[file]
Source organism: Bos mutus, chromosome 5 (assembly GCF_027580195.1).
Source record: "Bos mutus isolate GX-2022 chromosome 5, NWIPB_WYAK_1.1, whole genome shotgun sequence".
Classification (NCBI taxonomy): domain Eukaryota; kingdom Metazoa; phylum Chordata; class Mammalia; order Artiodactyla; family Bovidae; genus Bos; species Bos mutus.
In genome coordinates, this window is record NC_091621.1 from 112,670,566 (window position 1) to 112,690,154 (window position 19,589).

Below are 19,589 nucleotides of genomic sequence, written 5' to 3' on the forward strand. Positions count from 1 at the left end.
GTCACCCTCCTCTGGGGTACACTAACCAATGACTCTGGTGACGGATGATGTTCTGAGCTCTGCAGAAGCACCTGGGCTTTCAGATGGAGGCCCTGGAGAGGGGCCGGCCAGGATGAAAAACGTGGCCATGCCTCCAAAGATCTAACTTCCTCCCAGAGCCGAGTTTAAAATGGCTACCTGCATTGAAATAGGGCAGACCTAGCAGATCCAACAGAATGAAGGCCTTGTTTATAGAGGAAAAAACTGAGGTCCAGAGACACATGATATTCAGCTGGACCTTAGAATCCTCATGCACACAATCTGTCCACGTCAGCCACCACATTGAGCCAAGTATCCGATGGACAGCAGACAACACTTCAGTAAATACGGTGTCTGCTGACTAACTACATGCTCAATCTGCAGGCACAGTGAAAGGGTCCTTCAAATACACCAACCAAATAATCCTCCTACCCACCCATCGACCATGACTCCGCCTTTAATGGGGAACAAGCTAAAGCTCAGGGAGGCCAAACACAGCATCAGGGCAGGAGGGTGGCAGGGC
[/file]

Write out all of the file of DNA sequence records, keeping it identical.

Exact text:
Source organism: Bos mutus, chromosome 5 (assembly GCF_027580195.1).
Source record: "Bos mutus isolate GX-2022 chromosome 5, NWIPB_WYAK_1.1, whole genome shotgun sequence".
Classification (NCBI taxonomy): domain Eukaryota; kingdom Metazoa; phylum Chordata; class Mammalia; order Artiodactyla; family Bovidae; genus Bos; species Bos mutus.
In genome coordinates, this window is record NC_091621.1 from 112,670,566 (window position 1) to 112,690,154 (window position 19,589).

Below are 19,589 nucleotides of genomic sequence, written 5' to 3' on the forward strand. Positions count from 1 at the left end.
GTCACCCTCCTCTGGGGTACACTAACCAATGACTCTGGTGACGGATGATGTTCTGAGCTCTGCAGAAGCACCTGGGCTTTCAGATGGAGGCCCTGGAGAGGGGCCGGCCAGGATGAAAAACGTGGCCATGCCTCCAAAGATCTAACTTCCTCCCAGAGCCGAGTTTAAAATGGCTACCTGCATTGAAATAGGGCAGACCTAGCAGATCCAACAGAATGAAGGCCTTGTTTATAGAGGAAAAAACTGAGGTCCAGAGACACATGATATTCAGCTGGACCTTAGAATCCTCATGCACACAATCTGTCCACGTCAGCCACCACATTGAGCCAAGTATCCGATGGACAGCAGACAACACTTCAGTAAATACGGTGTCTGCTGACTAACTACATGCTCAATCTGCAGGCACAGTGAAAGGGTCCTTCAAATACACCAACCAAATAATCCTCCTACCCACCCATCGACCATGACTCCGCCTTTAATGGGGAACAAGCTAAAGCTCAGGGAGGCCAAACACAGCATCAGGGCAGGAGGGTGGCAGGGC